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Constitutional Crowd-pleasers

A couple of opportunities to enjoy some good old-fashioned state constitutional law history are now being offered.

First, the NC Supreme Court Historical Society and Campbell Law School have joined forces with Court of Appeals Judge Beach Bob Hunter’s Ad Hoc Committee to Observe the 150th Anniversary of the 1868 NC Constitution to give us all something special.  Michael Kent Curtis, Wake Forest Law School Professor of Constitutional Law, will speak at a lunch meeting of the John Locke Foundation on Monday, November 19.  The meeting will be held at Campbell Law School.  To reserve a place, sign up on-line at https://www.johnlocke.org/event/history-and-significance-of-the-1868-constitution-of-north-carolina-in-observance-of-the-150th-anniversary/ or call the Locke Foundation at (919) 828-3876.  Operators are standing by.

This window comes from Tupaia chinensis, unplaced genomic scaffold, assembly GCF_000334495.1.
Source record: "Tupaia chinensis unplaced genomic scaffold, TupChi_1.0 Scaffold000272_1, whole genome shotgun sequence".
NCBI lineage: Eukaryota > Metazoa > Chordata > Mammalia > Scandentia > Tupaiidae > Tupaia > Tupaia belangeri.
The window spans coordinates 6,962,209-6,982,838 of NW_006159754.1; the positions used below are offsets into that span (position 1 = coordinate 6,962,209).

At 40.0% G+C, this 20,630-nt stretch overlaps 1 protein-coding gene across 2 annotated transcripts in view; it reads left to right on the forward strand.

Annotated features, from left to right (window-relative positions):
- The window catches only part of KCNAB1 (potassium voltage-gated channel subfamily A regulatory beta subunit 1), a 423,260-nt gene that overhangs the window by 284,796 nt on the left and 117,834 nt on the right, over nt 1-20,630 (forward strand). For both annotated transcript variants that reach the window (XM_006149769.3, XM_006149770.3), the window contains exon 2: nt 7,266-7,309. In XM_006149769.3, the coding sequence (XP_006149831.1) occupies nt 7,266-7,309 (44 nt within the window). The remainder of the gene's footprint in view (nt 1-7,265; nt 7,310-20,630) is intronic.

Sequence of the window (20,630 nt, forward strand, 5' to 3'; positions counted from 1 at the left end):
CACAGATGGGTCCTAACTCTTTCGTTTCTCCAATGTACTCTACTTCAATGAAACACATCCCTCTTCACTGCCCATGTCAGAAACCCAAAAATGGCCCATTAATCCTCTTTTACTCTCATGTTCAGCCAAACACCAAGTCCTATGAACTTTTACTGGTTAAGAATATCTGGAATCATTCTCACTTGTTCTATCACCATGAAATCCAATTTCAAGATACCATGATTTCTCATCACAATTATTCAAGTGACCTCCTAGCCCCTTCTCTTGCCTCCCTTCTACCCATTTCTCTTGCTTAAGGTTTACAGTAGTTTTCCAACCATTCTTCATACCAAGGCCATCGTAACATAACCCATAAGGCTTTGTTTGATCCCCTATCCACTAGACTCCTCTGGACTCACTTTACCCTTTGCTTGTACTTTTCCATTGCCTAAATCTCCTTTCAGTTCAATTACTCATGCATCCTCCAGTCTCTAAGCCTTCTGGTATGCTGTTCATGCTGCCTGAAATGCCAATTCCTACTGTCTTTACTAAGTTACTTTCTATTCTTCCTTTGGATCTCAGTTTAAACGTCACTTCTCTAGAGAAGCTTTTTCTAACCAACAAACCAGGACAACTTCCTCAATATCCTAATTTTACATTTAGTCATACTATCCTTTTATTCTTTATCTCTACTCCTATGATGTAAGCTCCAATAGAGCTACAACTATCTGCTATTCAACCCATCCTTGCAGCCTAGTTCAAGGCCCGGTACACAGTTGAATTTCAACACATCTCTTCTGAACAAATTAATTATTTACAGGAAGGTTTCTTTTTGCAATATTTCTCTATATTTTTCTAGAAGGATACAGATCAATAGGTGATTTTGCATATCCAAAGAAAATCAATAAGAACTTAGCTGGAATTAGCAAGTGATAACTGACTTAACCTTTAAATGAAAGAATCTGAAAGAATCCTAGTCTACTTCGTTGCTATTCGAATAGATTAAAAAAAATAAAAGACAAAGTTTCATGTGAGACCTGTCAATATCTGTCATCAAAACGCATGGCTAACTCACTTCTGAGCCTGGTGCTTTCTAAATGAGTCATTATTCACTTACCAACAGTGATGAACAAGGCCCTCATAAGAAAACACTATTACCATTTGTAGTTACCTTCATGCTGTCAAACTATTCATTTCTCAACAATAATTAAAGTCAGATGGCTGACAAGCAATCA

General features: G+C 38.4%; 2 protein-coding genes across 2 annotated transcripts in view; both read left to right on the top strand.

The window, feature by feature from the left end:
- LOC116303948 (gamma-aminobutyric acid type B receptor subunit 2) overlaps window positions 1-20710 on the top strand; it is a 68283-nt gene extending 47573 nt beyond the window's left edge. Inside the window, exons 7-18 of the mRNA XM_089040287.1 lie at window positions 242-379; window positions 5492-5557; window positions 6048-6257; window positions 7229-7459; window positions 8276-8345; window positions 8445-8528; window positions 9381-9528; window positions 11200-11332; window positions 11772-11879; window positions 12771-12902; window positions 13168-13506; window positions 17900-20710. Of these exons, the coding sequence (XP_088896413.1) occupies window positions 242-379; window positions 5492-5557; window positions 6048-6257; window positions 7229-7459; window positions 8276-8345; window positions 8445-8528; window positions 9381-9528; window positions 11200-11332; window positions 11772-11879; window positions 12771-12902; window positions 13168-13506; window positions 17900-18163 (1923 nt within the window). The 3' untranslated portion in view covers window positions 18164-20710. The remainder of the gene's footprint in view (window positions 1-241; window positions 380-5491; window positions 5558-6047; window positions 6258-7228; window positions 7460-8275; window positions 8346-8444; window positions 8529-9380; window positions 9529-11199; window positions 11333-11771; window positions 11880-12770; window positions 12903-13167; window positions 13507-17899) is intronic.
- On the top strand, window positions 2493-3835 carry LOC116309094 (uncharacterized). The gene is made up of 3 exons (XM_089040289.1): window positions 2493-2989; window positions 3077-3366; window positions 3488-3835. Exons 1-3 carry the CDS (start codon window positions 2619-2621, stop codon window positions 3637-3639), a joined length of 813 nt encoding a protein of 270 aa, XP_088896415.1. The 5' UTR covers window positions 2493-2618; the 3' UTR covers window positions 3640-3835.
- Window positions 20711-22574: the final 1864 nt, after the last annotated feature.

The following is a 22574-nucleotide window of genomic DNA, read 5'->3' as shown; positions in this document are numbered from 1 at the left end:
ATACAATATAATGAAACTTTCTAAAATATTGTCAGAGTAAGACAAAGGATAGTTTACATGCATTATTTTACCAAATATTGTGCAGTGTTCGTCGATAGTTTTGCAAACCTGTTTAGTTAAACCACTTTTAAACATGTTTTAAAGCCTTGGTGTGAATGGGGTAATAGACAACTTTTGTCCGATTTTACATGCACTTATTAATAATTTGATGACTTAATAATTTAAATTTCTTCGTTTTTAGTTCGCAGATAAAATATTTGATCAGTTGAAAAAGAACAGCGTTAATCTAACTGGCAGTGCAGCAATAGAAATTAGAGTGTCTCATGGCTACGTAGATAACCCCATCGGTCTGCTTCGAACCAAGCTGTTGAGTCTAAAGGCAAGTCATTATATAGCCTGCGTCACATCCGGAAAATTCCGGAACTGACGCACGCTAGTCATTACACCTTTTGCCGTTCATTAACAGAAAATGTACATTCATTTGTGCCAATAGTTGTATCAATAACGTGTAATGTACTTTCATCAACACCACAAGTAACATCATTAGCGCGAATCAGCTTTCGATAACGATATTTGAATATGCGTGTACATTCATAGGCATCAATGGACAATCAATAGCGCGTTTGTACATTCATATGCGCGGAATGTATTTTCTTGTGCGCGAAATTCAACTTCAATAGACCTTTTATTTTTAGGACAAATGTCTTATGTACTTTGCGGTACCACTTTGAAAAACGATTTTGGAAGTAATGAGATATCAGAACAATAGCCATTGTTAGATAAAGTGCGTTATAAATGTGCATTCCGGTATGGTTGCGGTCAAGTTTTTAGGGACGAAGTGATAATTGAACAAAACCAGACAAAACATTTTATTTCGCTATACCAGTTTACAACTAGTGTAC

Professor Curtis has authored two well-received books on constitutional law.  This meeting offers a great chance to hear a remarkable speaker discuss the historical context and significance of the post-Civil War constitution.

But wait!  There’s more!  Later that same day, at 5:00 on the evening of November 19, UNC Professor of Law John Orth and Justice Paul Newby, co-authors of The North Carolina State Constitution (part of the Oxford Commentaries on the State Constitutions of the United States), will hold an hour-long discussion of the 1868 state constitutional convention.  To set the proper atmosphere, that discussion will be held in the House Chamber of the NC State Capitol.  Following the discussion, Ann McColl’s one-act play “Constitutional Tales” will be performed.  For this evening presentation, seating will be on a first-come, first-served basis.

Sounds like a pretty special day.  Make your plans accordingly.

–Bob Edmunds

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